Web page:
I tried something new (for me) on this shot. I set my Nikon D810 to a two second delay (tripod), to then to multiple exposure mode…10 exposures. The idea was to simulate what I’d get by using an ND filter to blur the water. I thought the effect was interesting. I didn’t get the same sort of blur I’d get with an ND filter, but rather more texture in the water…almost “bumpy”. The image was processed with NIK software to improve contrast (Pro Contrast filter), and add a Sunlight filter effect. Buy the way, the river really was yellow against the white snow due to minerals in the water. Click to enlarge.
What is that special quality in an image that makes the viewer look more than once? Why is it that some images demand more attention, while others don’t. Both may be beautiful, visually. Both may have an interesting subject, but the image that stands out goes beyond all that; it makes you feel something. It tells you a story about the subject. That story may or may not be exactly as intended by the photographer, but it’s there.
Whether we know it or not, if we work at our craft long enough, and take it seriously, we usually end up developing a certain “style” and set of favorite subjects. Certain subjects capture our imagination. We frame them in a certain way, and we process them in certain ways. What drives us is that inner need to tell the subject’s story, and tell our own story though that capture. We want to convey that feeling that drew us to take the image. When we get back home and begin processing the image we recrop, lighten and darken, and do our best to bring out that story.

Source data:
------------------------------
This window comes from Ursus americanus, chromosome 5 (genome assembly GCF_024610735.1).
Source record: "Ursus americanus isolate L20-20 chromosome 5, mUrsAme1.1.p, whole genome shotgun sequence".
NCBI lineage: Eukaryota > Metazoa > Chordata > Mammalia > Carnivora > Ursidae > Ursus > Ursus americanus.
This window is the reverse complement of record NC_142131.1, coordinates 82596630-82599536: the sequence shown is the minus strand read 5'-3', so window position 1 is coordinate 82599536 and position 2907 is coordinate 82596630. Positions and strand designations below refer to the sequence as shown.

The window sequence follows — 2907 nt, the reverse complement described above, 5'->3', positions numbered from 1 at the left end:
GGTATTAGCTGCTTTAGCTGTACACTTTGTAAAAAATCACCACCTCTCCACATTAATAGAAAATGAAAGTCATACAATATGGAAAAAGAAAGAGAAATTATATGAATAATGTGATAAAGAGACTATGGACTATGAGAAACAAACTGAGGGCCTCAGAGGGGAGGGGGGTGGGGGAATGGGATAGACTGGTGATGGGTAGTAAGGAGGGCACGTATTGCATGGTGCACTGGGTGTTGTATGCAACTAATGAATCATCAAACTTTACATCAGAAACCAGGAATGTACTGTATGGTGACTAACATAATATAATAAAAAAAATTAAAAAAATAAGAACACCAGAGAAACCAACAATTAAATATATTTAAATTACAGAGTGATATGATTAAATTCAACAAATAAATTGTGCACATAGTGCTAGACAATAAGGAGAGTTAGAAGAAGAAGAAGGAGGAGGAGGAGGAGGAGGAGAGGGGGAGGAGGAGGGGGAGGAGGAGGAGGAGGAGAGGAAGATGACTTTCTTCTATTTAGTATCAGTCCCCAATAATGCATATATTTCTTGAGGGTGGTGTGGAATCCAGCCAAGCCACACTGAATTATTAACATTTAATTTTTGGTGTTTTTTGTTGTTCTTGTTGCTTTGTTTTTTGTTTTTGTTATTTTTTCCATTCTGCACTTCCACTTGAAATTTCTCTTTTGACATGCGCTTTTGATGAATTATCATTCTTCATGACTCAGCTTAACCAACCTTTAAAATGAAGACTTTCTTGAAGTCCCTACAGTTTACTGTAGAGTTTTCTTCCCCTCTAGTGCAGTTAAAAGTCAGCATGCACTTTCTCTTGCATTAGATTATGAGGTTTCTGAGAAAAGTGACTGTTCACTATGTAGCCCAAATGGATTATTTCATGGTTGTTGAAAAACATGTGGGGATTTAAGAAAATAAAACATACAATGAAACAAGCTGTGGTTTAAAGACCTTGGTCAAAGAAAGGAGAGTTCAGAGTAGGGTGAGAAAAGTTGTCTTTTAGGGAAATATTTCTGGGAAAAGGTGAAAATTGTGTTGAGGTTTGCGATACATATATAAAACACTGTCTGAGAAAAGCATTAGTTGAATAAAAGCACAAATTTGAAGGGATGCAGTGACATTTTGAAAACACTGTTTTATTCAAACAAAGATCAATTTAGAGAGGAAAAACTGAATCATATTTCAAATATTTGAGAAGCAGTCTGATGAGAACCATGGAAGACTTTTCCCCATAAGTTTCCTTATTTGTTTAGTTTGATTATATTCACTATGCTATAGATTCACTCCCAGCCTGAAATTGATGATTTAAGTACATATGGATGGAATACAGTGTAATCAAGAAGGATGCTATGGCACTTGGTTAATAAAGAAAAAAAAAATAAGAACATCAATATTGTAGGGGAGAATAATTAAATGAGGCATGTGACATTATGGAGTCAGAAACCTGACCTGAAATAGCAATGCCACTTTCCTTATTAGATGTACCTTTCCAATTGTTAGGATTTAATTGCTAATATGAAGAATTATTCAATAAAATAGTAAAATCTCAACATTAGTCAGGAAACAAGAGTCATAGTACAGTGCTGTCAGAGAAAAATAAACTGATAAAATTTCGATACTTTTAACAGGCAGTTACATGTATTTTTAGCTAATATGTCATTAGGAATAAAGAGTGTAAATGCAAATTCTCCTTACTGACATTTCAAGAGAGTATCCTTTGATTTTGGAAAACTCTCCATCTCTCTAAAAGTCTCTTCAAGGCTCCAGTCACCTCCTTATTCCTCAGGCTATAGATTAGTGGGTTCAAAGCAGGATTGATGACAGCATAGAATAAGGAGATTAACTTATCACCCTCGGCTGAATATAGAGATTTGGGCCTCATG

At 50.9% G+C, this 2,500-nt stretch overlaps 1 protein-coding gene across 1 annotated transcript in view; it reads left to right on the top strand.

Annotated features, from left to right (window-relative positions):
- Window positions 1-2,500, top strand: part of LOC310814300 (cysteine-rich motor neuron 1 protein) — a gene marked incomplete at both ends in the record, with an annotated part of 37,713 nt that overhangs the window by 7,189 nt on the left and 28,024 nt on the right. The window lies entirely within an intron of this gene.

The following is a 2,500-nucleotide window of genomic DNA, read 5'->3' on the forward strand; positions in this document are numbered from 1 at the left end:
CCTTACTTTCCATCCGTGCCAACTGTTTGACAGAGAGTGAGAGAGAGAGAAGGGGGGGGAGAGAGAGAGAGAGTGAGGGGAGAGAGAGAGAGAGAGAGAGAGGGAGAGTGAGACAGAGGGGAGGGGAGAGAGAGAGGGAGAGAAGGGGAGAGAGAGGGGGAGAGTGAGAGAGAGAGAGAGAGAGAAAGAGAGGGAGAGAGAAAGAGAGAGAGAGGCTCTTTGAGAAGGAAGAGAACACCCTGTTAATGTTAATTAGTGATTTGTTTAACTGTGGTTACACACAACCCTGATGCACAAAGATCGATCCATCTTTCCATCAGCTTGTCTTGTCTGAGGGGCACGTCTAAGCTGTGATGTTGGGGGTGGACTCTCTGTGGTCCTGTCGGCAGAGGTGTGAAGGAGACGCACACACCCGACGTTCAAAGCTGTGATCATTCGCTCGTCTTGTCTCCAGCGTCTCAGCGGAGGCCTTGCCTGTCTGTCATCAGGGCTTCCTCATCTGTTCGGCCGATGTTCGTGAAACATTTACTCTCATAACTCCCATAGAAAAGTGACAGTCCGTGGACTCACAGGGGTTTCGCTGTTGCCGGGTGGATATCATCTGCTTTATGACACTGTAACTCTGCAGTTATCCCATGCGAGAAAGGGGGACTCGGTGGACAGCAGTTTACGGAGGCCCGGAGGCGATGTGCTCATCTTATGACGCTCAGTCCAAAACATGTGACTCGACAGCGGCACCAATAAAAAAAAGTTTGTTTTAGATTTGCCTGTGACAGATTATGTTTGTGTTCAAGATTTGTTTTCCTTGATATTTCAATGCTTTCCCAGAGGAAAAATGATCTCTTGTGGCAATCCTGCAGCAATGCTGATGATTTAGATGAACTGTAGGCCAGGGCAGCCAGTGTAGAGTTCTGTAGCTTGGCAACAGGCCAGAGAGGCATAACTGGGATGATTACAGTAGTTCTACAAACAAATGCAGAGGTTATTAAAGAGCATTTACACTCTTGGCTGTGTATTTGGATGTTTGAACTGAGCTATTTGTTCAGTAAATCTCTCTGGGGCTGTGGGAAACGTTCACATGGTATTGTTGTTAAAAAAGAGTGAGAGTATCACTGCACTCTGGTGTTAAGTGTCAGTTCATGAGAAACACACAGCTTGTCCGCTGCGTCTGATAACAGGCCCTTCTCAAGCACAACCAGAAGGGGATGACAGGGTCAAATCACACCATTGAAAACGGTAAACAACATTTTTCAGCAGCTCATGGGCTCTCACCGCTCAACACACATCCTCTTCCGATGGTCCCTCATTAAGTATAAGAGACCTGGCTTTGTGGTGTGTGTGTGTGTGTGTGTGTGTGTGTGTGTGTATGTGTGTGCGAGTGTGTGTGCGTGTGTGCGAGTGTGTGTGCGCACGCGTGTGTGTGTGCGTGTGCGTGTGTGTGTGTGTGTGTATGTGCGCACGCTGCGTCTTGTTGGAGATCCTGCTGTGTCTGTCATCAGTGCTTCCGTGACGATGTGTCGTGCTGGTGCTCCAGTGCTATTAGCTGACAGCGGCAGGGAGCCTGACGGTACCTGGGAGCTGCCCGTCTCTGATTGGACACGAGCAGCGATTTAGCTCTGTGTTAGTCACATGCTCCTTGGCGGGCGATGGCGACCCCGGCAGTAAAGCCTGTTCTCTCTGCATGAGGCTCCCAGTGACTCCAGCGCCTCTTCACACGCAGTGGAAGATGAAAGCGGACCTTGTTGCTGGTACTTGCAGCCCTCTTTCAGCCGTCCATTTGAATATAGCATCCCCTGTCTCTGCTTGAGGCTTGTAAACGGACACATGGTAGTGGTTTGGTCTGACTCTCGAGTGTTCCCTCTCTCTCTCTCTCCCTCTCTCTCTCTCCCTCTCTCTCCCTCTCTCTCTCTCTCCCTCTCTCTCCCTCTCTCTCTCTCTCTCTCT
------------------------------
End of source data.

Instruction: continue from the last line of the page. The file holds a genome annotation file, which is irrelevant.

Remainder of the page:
Excellence in photography comes from being self-aware enough to understand this process of story telling. Think about your best images. What do they say? When you stop to capture an image, what is it about that subject that made you look? How can you capture that aspect of the image? When you process the image, what can you do to help the viewer see and feel what you saw and felt? To do less than that is to take “snapshots”; brainless, thoughtless, images with no feeling…no story.
Try this exercise. When you post and share your images, give them a name; not a name describing the subject, a name describing the story. Instead of naming a scene “Yosemite Valley”, name it something like “Where the earth meets the sky”. I know for myself, I love landscapes and have great awe and respect for nature’s majesty and power. I strive to have my images convey this quality. Give it a try…name your images.
I like Black and White images, especially street scenes with people. Too often when I travel I, like a lot of tourists, get so caught up in the beauty and novelty of what I am seeing that I forget to just take some regular street scenes that capture the essence of the place. These types of images make great black and white conversions for some reason (in my opinion, at least). These came from by recent trip to Europe.